Awaiting her new motor, WeLike sits at the West Sound Marina guest dock on Orcas Island as a Kenmore Air seaplane painted like an orca taxis in to pick up passengers headed for Seattle.
HALLELUJAH, we are islanders empowered.
In the past year, we’ve learned that a few needs are pretty basic when you live on a remote little island in the San Juans. Near the top of that list: a boat you can depend on.
We love (not just like) our restored 1957 Skagit Express Cruiser, WeLike, a handsome little runabout built in La Conner, where Barbara once worked as the town librarian.
WeLike has served us pretty well so far. But WeLike’s motor, a 90-horsepower Evinrude E-TEC outboard dating to 2007, has performed spottily, with enough hiccups and a continuing series of repairs that added up until we’ve finally thrown in the shop towel. Tuesday, we got a brand-new motor mounted on the boat at West Sound Marina on Orcas Island.
As is often the case when you live on a remote island, acquiring the new outboard was no small feat. It wasn’t at all like buying a new car, where the sales folks are masters at nabbing any warm body that wanders in to the showroom and sending them home with a stunned look on their face while driving a shiny new latest model.
No, this acquisition took weeks of palavering, a score of phone calls, dozens of emails and a rather large wire transfer.
In the slings of a giant Travelift, little WeLike resembles a spider-trapped-fly as she’s plucked from the water for repowering.
First I have to tell you that, despite accusations of insanity from some of my island friends, we replaced our motor with the same make and model, despite my occasional choice curses directed at Mr. Evinrude as I performed repairs in recent months and encountered inaccessible bolts, illogically engineered parts and other foibles.
My explanation: (A) This is the devil I know, and all outboard makers have their critics; (B) This time I can baby my new engine and give it proper maintenance from Day 1 instead of struggling with inherited problems; and (C) I like the fact that this motor still uses two-stroke technology, modernized to be more efficient and eco-friendly. Two-stroke engines have fewer moving parts than four-stroke engines, so they are less complicated, smaller and lighter. The latter makes a significant difference when you’re hanging an outboard on a little boat sized by 1950s standards, before the advent of Large Americans Who Drive Monster Pickups.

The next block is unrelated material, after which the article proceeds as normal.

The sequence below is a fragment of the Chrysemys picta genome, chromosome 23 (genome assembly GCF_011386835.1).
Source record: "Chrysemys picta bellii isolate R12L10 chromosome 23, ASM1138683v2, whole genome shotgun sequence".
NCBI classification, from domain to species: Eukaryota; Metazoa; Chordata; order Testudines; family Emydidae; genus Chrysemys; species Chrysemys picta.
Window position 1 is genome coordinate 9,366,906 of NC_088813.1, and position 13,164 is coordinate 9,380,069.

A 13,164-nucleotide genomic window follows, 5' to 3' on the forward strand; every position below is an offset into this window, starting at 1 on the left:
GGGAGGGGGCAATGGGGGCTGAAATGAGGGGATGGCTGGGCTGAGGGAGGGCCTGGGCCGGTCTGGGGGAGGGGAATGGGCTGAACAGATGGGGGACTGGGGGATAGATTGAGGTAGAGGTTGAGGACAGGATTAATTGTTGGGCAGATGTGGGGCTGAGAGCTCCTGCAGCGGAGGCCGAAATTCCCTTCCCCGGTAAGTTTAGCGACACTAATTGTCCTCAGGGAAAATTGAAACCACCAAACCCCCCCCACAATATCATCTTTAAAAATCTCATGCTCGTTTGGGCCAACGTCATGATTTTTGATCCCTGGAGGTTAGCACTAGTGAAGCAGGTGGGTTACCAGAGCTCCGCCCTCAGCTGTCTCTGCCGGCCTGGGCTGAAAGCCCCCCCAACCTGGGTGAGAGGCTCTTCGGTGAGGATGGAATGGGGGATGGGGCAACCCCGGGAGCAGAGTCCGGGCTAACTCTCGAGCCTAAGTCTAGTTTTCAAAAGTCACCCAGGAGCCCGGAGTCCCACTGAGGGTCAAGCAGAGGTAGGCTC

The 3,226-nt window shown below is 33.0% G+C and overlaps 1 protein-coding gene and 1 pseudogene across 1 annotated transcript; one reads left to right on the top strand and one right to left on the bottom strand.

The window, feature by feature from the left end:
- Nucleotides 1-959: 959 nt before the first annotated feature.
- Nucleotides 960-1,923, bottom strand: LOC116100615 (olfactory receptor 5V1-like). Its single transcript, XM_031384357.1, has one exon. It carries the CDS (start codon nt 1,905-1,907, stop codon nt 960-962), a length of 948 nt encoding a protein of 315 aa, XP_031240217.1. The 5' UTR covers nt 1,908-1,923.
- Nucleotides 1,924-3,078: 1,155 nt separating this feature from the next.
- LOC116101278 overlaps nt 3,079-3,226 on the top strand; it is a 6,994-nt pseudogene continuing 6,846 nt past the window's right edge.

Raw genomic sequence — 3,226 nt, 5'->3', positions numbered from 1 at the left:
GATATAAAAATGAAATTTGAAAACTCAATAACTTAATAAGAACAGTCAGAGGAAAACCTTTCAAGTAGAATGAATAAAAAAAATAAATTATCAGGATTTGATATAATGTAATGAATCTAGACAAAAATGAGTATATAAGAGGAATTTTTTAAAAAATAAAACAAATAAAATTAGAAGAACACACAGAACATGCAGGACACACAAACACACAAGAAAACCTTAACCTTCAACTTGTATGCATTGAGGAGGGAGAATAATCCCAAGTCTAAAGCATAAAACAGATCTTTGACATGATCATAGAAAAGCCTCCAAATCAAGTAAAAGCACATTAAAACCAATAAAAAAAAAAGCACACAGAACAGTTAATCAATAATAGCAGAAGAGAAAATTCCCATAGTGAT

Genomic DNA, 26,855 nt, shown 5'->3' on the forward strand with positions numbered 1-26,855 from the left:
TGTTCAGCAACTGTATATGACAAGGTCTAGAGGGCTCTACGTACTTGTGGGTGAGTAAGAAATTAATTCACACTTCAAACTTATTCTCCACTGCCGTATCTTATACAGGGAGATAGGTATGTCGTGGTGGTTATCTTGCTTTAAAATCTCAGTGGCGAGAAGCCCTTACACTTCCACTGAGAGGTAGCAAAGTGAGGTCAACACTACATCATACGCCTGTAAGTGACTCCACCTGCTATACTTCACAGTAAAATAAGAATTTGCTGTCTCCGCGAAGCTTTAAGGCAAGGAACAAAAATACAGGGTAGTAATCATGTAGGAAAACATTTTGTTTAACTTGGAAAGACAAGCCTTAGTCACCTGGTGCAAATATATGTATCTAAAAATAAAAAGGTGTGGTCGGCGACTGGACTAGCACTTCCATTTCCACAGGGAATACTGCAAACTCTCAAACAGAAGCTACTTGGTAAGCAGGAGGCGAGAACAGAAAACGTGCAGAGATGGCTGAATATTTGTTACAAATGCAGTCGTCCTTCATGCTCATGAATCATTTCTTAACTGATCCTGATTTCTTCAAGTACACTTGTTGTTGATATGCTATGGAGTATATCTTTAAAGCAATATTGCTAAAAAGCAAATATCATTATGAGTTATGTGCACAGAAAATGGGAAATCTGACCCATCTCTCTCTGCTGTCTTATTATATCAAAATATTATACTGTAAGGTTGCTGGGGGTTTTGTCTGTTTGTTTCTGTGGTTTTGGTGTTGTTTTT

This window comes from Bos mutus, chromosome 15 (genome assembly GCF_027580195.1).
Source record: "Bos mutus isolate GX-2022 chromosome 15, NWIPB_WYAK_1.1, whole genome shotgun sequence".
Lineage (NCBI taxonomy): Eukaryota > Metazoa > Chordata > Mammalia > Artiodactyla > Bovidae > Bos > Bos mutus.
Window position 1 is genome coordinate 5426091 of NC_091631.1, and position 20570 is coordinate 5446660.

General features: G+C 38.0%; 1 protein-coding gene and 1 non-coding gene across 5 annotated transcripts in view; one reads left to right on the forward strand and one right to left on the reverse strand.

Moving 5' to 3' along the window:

Making this long story shorter: Buying a new 2019 engine from the local Evinrude dealer on Orcas Island would have run well more than $10,000. But trolling the internet, I found a new 2018 model sitting on a showroom floor near San Diego priced more than $2,000 less. Even paying to truck it here, we saved plenty. That counts when you’re old retired people. And even with the 2018 model, we qualified for a spring special that gave us two extra years of warranty coverage and a $300 rebate.
West Sound Marina agreed to mount the new motor for us, even though we didn’t buy it there. But as carpetbaggers who had sent our cash to California, we had to wait a few weeks until after the Fourth of July boating rush, when they found time in their yard schedule.
My engine repairs held true enough that we zipped the 12 miles over to West Sound on Monday. We tied up to the marina’s guest dock with a lovely view of eagles and other bird life on rocky little Picnic Island, just off the Orcas Island shore. We spent the night aboard WeLike, our first time sleeping on her. The little cuddy cabin was cozy, with new turquoise curtains Barbara had installed. The one-burner butane stove cooked up a tasty dinner, and we were blessed with a flat-calm night and a sky full of dazzling stars.
Installation Day was long and tedious and need not be relived here. The bottom line: By shortly after 5 p.m. Tuesday we were finally zooming homeward to Center Island, with our new motor purring behind us like a lion full of prime wildebeest.
The helpful yardman at West Sound Marina lowered the new motor into place.
Now we can wander these islands at will, boat camping when the spirit moves us this summer. We live in orca country, so we bear the responsibility of careful boating, gearing down whenever whales are sighted and keeping our distance per new restrictions. But now we can enjoy the Salish Sea with new confidence. Frankly, it’s a whale of a relief.